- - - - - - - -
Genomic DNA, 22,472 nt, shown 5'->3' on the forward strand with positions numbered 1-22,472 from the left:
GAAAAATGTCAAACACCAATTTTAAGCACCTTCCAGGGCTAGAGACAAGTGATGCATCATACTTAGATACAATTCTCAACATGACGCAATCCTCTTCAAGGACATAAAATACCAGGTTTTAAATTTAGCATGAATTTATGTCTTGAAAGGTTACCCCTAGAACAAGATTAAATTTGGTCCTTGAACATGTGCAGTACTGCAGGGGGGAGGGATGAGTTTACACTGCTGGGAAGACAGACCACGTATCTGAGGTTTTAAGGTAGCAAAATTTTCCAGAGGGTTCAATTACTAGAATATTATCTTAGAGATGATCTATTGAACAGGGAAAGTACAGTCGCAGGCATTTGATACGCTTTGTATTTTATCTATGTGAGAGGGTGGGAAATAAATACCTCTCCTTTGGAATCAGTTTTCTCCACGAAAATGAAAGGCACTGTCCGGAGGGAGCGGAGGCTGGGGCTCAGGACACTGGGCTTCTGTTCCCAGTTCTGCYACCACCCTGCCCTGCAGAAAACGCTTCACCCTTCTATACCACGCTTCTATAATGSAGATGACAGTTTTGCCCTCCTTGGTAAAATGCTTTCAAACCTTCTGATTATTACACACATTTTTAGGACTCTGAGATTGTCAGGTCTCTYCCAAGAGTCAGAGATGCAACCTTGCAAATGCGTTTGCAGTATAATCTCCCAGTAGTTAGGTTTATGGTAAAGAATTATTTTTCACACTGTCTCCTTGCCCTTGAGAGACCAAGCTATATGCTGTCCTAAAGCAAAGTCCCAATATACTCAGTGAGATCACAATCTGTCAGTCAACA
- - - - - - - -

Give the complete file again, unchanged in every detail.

Genomic DNA, 22,472 nt, shown 5'->3' on the forward strand with positions numbered 1-22,472 from the left:
GAAAAATGTCAAACACCAATTTTAAGCACCTTCCAGGGCTAGAGACAAGTGATGCATCATACTTAGATACAATTCTCAACATGACGCAATCCTCTTCAAGGACATAAAATACCAGGTTTTAAATTTAGCATGAATTTATGTCTTGAAAGGTTACCCCTAGAACAAGATTAAATTTGGTCCTTGAACATGTGCAGTACTGCAGGGGGGAGGGATGAGTTTACACTGCTGGGAAGACAGACCACGTATCTGAGGTTTTAAGGTAGCAAAATTTTCCAGAGGGTTCAATTACTAGAATATTATCTTAGAGATGATCTATTGAACAGGGAAAGTACAGTCGCAGGCATTTGATACGCTTTGTATTTTATCTATGTGAGAGGGTGGGAAATAAATACCTCTCCTTTGGAATCAGTTTTCTCCACGAAAATGAAAGGCACTGTCCGGAGGGAGCGGAGGCTGGGGCTCAGGACACTGGGCTTCTGTTCCCAGTTCTGCYACCACCCTGCCCTGCAGAAAACGCTTCACCCTTCTATACCACGCTTCTATAATGSAGATGACAGTTTTGCCCTCCTTGGTAAAATGCTTTCAAACCTTCTGATTATTACACACATTTTTAGGACTCTGAGATTGTCAGGTCTCTYCCAAGAGTCAGAGATGCAACCTTGCAAATGCGTTTGCAGTATAATCTCCCAGTAGTTAGGTTTATGGTAAAGAATTATTTTTCACACTGTCTCCTTGCCCTTGAGAGACCAAGCTATATGCTGTCCTAAAGCAAAGTCCCAATATACTCAGTGAGATCACAATCTGTCAGTCAACA